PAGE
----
Are we heading towards an economic downturn? … Wave theory, tech revolutions, and reasons to be optimistic
August 15, 2019
We’re all familiar with the economic cycles that thrill us in the upturns, and then just when we realise that times are good, we’re on that rollercoaster to tough times again.
Business progress, is marked by a cycle of boom times and struggles. And whilst the external world may be largely responsible for the disruption in growth, the result is often a time of frantic innovation as businesses use a downturn to reset, and reinvent themselves and their industries. As we enter the so-called fourth industrial revolution maybe it is not so surprising that the world’s economies are looking more turbulent again.
Therefore talk of a downturn might ring alarm bells on the trading floors of Wall Street, but it should also galvanise the strategic innovator into action.
Russian economist Nikolai Kondratiev was shot by firing squad on the orders of Stalin in 1938. He died for what he believed was the truth. His execution was ordered because his academic work propounded that the capitalist system would not collapse as a result of the great depression of 1929. This truth Stalin did not want to hear, and his work suppressed for over two decades.
Kondratiev’s analysis described how international capitalism had gone through many such “great depressions” and as such were a normal part of the international mercantile credit system. The long term business cycles that he identified through meticulous research are now called “Kondratieff” cycles or “K” waves.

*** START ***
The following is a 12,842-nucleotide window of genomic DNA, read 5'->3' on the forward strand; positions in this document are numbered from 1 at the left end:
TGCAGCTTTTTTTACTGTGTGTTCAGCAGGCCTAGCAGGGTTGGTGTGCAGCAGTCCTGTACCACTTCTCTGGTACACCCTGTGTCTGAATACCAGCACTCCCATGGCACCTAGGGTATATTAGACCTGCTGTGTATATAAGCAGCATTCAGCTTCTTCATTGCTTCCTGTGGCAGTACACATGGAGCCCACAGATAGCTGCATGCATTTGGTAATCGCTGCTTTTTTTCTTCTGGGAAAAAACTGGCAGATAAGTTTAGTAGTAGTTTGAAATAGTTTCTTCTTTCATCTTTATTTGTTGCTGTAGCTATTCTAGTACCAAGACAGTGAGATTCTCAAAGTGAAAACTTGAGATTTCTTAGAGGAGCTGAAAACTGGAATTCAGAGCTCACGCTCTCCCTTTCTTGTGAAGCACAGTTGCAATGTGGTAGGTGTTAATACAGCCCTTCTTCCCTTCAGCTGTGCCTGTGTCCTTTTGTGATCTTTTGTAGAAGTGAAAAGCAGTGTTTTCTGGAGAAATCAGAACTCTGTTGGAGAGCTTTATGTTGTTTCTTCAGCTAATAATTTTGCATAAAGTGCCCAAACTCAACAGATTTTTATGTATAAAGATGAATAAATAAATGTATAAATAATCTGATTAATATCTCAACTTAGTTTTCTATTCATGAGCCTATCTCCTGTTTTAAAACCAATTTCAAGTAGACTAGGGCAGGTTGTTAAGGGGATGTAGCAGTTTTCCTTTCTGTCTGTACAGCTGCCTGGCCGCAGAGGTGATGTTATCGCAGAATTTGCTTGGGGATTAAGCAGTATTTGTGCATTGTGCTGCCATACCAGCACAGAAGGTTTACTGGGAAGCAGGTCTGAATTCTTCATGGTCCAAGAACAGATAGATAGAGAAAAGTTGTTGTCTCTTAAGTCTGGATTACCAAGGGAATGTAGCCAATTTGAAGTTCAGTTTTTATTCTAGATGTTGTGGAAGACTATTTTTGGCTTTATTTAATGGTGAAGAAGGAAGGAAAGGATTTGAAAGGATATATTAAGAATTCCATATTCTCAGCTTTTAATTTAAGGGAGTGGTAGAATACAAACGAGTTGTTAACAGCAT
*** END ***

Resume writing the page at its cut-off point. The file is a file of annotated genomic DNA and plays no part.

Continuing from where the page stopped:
The K wave is a 60 year cycle (+/- a year or so) with internal phases that are sometimes characterized as seasons: spring, summer, autumn and winter:
- Spring phase: a new factor of production, good economic times, rising inflation
- Summer: hubristic ‘peak’ war followed by societal doubts and double digit inflation
- Autumn: the financial fix of inflation leads to a credit boom which creates a false plateau of prosperity that ends in a speculative bubble
- Winter: excess capacity worked off by massive debt repudiation, commodity deflation & economic depression. A ‘trough’ war breaks psychology of doom.
Increasingly economic academia has come to realize the brilliant insight of Nikolai Kondratiev and accordingly there have been many reports, articles, theses and books written on the subject of this “cyclical” phenomenon. An influential essay, written by Professor W. Thompson of Indiana University, has indicated that K waves have influenced world technological development since the 900’s. His thesis states that “modern” economic development commenced in 930AD in the Sung province of China and he propounds that since this date there have been 18 K waves lasting on average 60 years.
Stephane Garelli, one of today’s leading economists, recently said “Whatever the situation, some economists always predict the worst: the stock market is on the eve of a resounding crash, and the economy will plunge into an unprecedented recession. Disaster is their business. If the economy is cyclical, and it probably is, they should sooner or later be right: but when? Today, as usual, they announce that the worst is yet to come.”
The synchronized economic recovery is bad news. Some candid economists, such as I, might have thought that this is a positive sign long awaited. On the contrary, they believe that when all nations are growing at the same time, the economy has reached the top of the cycle. It can then be a victim of a combination of tensions: pressure on wages as in the United States, Germany or France, raises in interest rates, volatility of currencies or increase in the price of raw materials. In the end, growth succumbs to all these strains, and a recession occurs.